Various federal law enforcement agencies in the United States have let it be known that they’re not fans of the kinds of encryption technologies that are becoming more widely-used by the general public. Whether it’s the NSA’s preference for “front door” access to user accounts, the Department of Justice’s claims that a “child will die” due to Apple’s use of encryption by default, or FBI Director James Comey begging Congress for backdoor access to Americans’ cellphones, it’s clear that multiple agencies don’t like the idea of ordinary people being able to protect their private data. These sorts of stories could be somewhat troubling to bitcoin users because — in the case of digital cash — data is money.
How can bitcoin users be affected by backdoors?
How bitcoin users are affected by backdoors depends on where those doors are placed. For the most paranoid bitcoin user, the idea of hardware backdoors is always in the back of the mind. If this were the situation, bitcoin as a technology would likely fail. After all, the encryption algorithms used by bitcoin are only secure in a situation where everyone can trust the hardware on which those algorithms are placed.
Then there’s the possibility of backdoors in operating systems such as Windows and OS X. Although this is a less-gloomy scenario, it still makes bitcoin worthless for the average computer user who is not using GNU/Linux — although it’s still possible for bugs or backdoors to go unnoticed in open-source software as well.
The backdoor (or at least backdoor of sorts) that practically no one would claim does not exist has to do with the businesses built on top of the bitcoin protocol. There is no doubt that law enforcement has access to user records from Circle, Coinbase, and other bitcoin companies, but exactly how those records are accessed still seems up for debate at this point. As we’ve seen in the past, “collect it all” means some agencies will be willing to go the extra mile to collect data without a company’s foreknowledge.
Can anyone be trusted?
If a person is realistic, then they should understand that no one should be trusted when it comes to bitcoin. This obviously goes for the various bitcoin exchanges and darknet marketplaces that have turned out to be nothing but frauds in the past, but it’s important to remember that there are a large number of people who are entrusted to act properly in the bitcoin space. Is the random number generator used to create one’s private keys truly random? Has a government agency decided to present itself as a fake Facebook server and push malware to certain computers that connect to the social networks? It’s one thing if we’re talking about private emails and pictures, but can anyone be trusted with your bitcoin? The many scams in the bitcoin ecosystem — including the recent case involving federal agents from the DEA and Secret Service — seem to indicate that no one should be trusted when it comes to the security of your bitcoins. Again — when it comes to data — the stakes are much higher when money is involved. Even if you believe you can trust a private company, it doesn’t mean they cannot be coerced into becoming bad actors by a government.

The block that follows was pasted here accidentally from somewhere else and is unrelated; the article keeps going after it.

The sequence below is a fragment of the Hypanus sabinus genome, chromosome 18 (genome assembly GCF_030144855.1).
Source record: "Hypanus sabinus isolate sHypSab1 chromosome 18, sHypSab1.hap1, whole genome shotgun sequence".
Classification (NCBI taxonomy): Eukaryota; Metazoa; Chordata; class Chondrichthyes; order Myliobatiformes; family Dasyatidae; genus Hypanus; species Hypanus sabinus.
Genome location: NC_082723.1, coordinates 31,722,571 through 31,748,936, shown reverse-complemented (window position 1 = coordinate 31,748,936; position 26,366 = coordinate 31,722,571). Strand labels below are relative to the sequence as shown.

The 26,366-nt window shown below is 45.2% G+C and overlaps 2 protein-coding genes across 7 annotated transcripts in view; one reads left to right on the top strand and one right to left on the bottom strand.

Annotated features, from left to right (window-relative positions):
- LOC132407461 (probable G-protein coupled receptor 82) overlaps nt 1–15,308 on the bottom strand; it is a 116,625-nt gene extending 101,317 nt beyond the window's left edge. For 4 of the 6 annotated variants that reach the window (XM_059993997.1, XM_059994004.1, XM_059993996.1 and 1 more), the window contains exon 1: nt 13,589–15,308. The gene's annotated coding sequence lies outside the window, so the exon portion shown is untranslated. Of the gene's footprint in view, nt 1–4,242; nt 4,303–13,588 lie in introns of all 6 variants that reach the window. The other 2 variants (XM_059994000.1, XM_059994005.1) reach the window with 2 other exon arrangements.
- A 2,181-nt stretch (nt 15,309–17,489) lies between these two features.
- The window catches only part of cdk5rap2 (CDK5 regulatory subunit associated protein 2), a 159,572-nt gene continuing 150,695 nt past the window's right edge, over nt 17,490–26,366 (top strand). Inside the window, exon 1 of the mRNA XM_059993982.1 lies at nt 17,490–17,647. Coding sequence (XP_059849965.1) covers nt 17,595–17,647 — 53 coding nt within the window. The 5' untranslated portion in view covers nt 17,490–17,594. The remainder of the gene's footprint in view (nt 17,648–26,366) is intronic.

Building proper solutions
At the end of the day, the proper solutions for making bitcoin more useful will involve the idea of choosing “can’t be evil” over “don’t be evil.” In reality, that’s what bitcoin is supposed to be all about in the first place — not having to trust someone else with your money or payments. In other words, it’s important to build as many applications and tools around bitcoin that do not require trust in a third party as possible. This means P2P marketplaces, open-source software and hardware, “decentralized” exchanges (the exchange from digital to real world items can never be completely decentralized), and other sorts of concepts that are built around software rather than trust. The good news is that many projects are already working on these sorts of solutions. We’ll just have to wait to see if people actually decide to use them.